Re: What Are the Race Deniers Denying?

Peter Koliatsis (
Wed, 02 Oct 1996 23:22:09 GMT

On 1 Oct 1996 14:42:41 GMT, Susan <> wrote:

>Bob Whitaker <> wrote:
>>Stephen Barnard wrote:
>(stuff snipped for band width!)
>>> If race is a myth then it shouldn't be part of the census. Even if it
>>> isn't a myth then a case can be made that it shouldn't be part of the
>>> census.
>>> Steve Barnard
>> In case you hadn't noticed, the "anti-racists"(anti-whties) are
>>perfectly consistent about this: the white race exoists if they are
>>saying something nasty about it, it does not exist if someone is saying
>>something good about it.
>> More generally, the "anti-racists" always insist that race exists
>>when they want quotas, integration, to to chase down whites who don't
>>want to associate with nonwhites with "low-cost" housing, or white
>>majority countries which want to restrict immigration. This is all
>>"white racism" and race is pushed by them to "cure" it.
>> When it is pointed out that all their ethnic balance programs are
>>targetted at whites, suddenly the white race is impossible to define and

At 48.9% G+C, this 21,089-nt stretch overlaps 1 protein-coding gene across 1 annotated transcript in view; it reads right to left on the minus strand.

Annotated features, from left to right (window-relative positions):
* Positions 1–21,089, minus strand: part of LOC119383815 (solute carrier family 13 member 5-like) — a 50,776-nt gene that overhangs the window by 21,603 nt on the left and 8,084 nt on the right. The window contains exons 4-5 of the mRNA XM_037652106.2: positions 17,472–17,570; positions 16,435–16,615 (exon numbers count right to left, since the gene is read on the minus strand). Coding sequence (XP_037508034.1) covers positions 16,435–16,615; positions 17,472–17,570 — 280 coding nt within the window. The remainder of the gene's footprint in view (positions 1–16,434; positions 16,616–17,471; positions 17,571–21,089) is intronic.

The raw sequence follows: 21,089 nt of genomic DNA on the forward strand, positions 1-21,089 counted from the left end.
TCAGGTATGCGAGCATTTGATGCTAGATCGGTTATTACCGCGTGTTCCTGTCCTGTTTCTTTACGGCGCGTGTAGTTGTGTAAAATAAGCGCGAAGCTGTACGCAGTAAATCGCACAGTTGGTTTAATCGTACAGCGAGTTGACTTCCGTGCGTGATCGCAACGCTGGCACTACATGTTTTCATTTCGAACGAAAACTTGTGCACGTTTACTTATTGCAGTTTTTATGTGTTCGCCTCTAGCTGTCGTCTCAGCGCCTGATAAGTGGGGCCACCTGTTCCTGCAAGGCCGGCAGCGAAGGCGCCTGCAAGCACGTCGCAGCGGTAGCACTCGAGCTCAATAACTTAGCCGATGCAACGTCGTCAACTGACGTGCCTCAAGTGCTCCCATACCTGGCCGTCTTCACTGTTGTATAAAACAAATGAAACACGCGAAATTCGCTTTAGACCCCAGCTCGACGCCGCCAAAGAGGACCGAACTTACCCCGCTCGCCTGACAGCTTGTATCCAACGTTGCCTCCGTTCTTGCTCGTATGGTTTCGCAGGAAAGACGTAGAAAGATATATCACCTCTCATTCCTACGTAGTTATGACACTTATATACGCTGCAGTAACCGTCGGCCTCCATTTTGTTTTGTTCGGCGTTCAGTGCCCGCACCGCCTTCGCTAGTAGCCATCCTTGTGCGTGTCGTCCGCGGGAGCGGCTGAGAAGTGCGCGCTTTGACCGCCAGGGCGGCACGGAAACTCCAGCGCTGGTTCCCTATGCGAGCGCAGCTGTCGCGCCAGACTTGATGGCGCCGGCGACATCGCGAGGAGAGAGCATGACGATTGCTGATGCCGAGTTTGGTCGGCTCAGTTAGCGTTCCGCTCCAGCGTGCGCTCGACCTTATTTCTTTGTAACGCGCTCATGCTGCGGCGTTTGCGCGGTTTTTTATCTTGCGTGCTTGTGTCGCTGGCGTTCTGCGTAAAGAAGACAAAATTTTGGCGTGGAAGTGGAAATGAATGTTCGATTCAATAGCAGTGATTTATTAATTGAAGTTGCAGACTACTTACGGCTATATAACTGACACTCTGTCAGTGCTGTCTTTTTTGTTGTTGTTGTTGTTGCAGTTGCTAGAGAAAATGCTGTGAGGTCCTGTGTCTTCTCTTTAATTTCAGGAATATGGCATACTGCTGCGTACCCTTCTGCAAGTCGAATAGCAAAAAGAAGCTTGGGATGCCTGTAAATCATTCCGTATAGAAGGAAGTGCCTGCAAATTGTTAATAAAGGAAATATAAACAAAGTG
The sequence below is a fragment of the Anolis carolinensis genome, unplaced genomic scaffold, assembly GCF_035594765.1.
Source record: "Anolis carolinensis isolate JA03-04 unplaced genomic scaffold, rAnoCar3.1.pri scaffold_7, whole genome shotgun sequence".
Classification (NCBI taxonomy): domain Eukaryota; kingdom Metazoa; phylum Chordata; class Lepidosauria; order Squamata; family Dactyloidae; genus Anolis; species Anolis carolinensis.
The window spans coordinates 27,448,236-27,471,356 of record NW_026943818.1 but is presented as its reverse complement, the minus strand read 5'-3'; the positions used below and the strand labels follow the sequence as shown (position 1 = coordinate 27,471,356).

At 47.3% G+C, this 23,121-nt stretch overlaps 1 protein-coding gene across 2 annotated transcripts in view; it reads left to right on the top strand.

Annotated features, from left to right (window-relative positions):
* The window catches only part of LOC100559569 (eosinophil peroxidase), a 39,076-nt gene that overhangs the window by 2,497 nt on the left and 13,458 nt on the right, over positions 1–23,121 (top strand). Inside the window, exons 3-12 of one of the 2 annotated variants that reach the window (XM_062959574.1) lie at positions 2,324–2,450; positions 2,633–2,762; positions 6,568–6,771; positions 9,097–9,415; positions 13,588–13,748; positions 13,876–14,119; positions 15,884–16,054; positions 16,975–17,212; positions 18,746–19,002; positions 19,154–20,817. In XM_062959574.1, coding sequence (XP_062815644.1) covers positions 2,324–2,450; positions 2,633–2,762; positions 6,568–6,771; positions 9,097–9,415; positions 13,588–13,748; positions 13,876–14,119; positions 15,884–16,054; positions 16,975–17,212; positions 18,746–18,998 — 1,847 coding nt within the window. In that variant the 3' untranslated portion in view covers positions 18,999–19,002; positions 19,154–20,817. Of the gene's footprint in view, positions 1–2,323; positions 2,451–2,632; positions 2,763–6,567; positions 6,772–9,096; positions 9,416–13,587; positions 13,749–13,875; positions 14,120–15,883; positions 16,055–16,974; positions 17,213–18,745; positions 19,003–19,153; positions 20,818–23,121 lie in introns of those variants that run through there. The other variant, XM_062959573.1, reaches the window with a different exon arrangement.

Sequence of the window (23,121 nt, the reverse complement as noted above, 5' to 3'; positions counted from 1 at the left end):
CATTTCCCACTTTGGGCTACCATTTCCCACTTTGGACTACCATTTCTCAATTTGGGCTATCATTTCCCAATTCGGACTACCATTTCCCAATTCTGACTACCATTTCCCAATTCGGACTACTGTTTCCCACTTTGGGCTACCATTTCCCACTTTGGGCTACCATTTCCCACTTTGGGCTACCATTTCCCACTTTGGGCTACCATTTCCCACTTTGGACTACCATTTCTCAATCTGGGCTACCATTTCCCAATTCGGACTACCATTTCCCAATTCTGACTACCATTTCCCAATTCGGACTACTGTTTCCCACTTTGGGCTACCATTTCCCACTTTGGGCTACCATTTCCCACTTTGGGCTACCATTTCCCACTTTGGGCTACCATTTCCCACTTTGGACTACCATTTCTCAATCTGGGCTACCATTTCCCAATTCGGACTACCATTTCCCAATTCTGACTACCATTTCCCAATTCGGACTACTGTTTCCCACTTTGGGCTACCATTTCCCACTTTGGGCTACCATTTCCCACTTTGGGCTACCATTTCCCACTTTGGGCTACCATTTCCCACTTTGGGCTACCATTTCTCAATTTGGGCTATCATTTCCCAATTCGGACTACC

>>suddenly ceases to exist once again.
>> I can't believe you hadn't noticed that.
>If I get the time, I will reply to some of the other comments here. But
>in the moment that I have, I just want to point out what looks like a
>basic misunderstanding here. "Race" as it is generally used by
>anthropologists is a biological term, which refers to physical
>differences between groups. It is often also used colloquially to refer
>to sociologically defined differences, but there is a significant
>difference between the two. Developing programs and setting legislation
>on the basis of sociological differences is often called "raced based",
>but is in fact a recognition of the sociological differences between
>people (for example, many of the beneficiaries of Head Start are African
>American, but the deficiencies which the program makes up for have to do
>with economics and access to adequate schooling, not to the simple fact
>of being African American).
>So it is not contradictory to state, on the one hand, that some groups
>are disadvantaged and need help to rectify that disadvantage, while also
>maintaining that the BIOLOGICAL concept of race is not particular valid
>or useful in dealing with human populations.
>And as a side note, the sloppy usage of the term "race" is part of the
>problem with the whole concept!

By "sociological differences" do you mean disadvantages because of
income or do you mean a classification based on a person's looks? It
seems that a lot of people have argued that ending affirmative action
based on race and making it a matter of economic disadvantage solves
the racial classification problem while still helping the
disadvantaged? Why not end race as a classification and substitute for
it a needs criteria based on income or other disadvantages not tied to
how curly your hair is or how dark your skin is?